When folk/country artist Laura Veirs began writing for her seventh album, July Flame [Raven Marching Band], things didn’t go exactly as she hoped. She wrote a lot—80 songs—but it wasn’t until she got to about song 40 that she started to like what she was doing.
“I wrote so many that were not really appealing to me,” she admits. “I don’t think it was just a matter of me being overly self-critical. I was rehashing the same old stuff and I was bored, and boredom in your craft is dangerous and probably inevitable because I’ve been doing this for a long time.”
After months hunkered down in her “barn” (a converted garage behind the house she shares with her producer, Tucker Martine, in Portland), she broke through to new territory. Her goal was to create songs that would stand out with just a guitar and voice. “It takes more work to get to those types of songs,” she says. Veirs’ old, “falling apart” Mac running GarageBand actually helped matters by only allowing her to record four tracks per song.
When it came time to record the album, Veirs and Martine set other limitations by mostly avoiding synths and drums. Other instruments were fair game. “When I hear a song that she’s written that I really love, usually a lot of the instrumentation is suggested on the first listen,” Martine says. “Sometimes she’ll have a countermelody idea that she’ll mock up on the demo [as a vocal] that we usually will assign to another instrument.”
Conversely, a guitar part on the demo of “Life Is Good Blues” ended up becoming a vocal line so it wouldn’t interfere with another, more intricate guitar line. After trying horns and “whatever was nearby,” Martine had bass player Karl Blau sing layers of the part through an AKG BX10 spring reverb. The end result sounds a lot like The Muppets. “We were laughing so hard the first several times we heard it,” he says. “We were like, ‘We’re probably just doing this because it’s fun and we need some comic relief after working so hard.’ But when we tried to listen without it, we missed it. I think it’s important to challenge your own idea of what appropriate instruments are and not always get caught up in being too familiar or too tasteful, because things start to sound precious.”
Consequently, they broke the “no synth” rule. On the title track, which features a beautiful, doubled Gibson ES-175 guitar part, there’s a buzzing synth that’s a combo of a Crumar Performer through an overdriven Carr Mercury amp (also used for guitars) and distorted bass that Blau played on a beat-up Telecaster bass—“with rusted strings that haven’t been changed in 15 years,” Martine says— through a Big Muff pedal and Ampeg B-15 amp.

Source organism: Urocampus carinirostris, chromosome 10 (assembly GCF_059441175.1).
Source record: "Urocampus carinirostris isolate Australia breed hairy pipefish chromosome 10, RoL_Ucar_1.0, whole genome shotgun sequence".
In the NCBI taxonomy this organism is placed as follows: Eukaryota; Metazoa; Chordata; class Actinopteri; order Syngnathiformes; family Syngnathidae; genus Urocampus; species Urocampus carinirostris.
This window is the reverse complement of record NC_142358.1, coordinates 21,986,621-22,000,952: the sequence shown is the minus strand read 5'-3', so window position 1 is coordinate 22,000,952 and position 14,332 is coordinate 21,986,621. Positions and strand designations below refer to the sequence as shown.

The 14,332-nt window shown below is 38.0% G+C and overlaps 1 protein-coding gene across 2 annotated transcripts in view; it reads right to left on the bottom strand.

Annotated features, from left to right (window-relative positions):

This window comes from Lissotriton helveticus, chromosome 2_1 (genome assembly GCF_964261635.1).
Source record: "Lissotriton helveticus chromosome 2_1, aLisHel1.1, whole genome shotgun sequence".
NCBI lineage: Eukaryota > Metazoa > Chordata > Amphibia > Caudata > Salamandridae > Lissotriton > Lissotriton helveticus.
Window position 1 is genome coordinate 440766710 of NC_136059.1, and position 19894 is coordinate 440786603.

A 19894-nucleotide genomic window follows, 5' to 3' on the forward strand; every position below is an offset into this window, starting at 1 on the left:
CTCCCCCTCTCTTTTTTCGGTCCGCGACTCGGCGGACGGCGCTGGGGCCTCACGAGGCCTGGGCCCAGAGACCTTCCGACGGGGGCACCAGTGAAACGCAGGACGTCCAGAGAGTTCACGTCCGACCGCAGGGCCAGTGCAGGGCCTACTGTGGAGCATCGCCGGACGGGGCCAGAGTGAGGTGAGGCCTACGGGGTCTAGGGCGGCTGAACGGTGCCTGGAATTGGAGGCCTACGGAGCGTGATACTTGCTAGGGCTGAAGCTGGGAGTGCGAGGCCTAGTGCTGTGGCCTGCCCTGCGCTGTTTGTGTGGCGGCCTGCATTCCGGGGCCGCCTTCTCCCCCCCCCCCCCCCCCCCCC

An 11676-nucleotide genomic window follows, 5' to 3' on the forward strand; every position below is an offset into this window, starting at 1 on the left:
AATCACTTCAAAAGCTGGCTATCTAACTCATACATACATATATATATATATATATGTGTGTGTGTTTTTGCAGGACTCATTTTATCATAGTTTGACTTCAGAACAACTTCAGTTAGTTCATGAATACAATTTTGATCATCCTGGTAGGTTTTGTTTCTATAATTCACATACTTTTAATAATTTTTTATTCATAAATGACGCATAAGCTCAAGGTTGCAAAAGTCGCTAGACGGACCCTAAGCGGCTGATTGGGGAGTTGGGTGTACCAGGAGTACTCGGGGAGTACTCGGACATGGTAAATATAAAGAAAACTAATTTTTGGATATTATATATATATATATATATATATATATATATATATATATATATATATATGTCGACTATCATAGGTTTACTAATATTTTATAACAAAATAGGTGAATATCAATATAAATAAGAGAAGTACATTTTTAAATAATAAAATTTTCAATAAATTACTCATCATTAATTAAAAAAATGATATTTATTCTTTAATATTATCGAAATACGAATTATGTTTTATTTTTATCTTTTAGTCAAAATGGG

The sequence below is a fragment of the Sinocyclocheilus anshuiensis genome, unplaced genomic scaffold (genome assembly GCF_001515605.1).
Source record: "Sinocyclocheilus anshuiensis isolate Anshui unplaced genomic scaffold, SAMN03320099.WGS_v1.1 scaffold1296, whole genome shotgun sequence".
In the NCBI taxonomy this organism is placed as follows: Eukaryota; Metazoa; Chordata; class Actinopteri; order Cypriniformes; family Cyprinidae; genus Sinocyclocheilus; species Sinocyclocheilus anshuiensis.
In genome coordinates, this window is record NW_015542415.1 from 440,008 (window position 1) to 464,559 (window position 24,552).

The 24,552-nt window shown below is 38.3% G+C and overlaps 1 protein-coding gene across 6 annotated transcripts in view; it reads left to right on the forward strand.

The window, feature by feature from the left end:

Veirs, who grew up in Colorado and studied Mandarin Chinese and geology at Carleton College in Minnesota, recorded many songs on the old nylonstring Goya guitar she’s had since she was a kid. Otherwise, she played a Martin Smartwood steel string, Gibson Les Paul Classic and ES-175 electric guitars, and an Enoch banjo she borrowed from one of her students (she also teaches guitar, banjo, songwriting, and vocal lessons).
To record acoustic guitar and banjo, Martine set up three mics—an RCA 44 ribbon mic for darker sounds, and a modified Neumann U 87 and a B&K 4011 for brighter detail (panned left and right on sparser songs)—and chose different blends. “I had the U 87 on her guitar just below where the neck meets the body,” he explains.
“The B&K 4011 was toward the boomier side, behind where her hand was hitting the strings, and then usually I would bring the RCA up the center to fill it out.”
Vocal-wise, Veirs sang through the U 87 (or occasionally a Shure SM7 or Telefunken M49) through a Telefunken Siemens V72 preamp into a Urei 1176 silver face and an Ecoplate III reverb. She sings whole passes of leads, doubles, and harmonies quickly, but she ensures she’s in a good headspace before starting. “Recording is so mental and emotional,” she says, “and if you’re not quite there, it’ll be apparent.”
Martine does “superquick rough mixes” (using a Neotek Elite board) leading up to the final mix because of the unusual choices he’ll make on a whim. “Sometimes I pull up a rough mix and think, ‘Man, did I have the backup vocals loud, but that sounds cool!’” he says. “I might discover that notching out a little bit of 300 on the acoustic guitar helps and then do that when I pull up each song that was recorded that same way. But I like to give each song its own treatment and not fall into habits. It’s so easy to get bogged down in thinking, ‘I’m going to EQ everything perfectly and use just the right compression.’ It might sound more hi-fi, but the excitement of the song is gone.”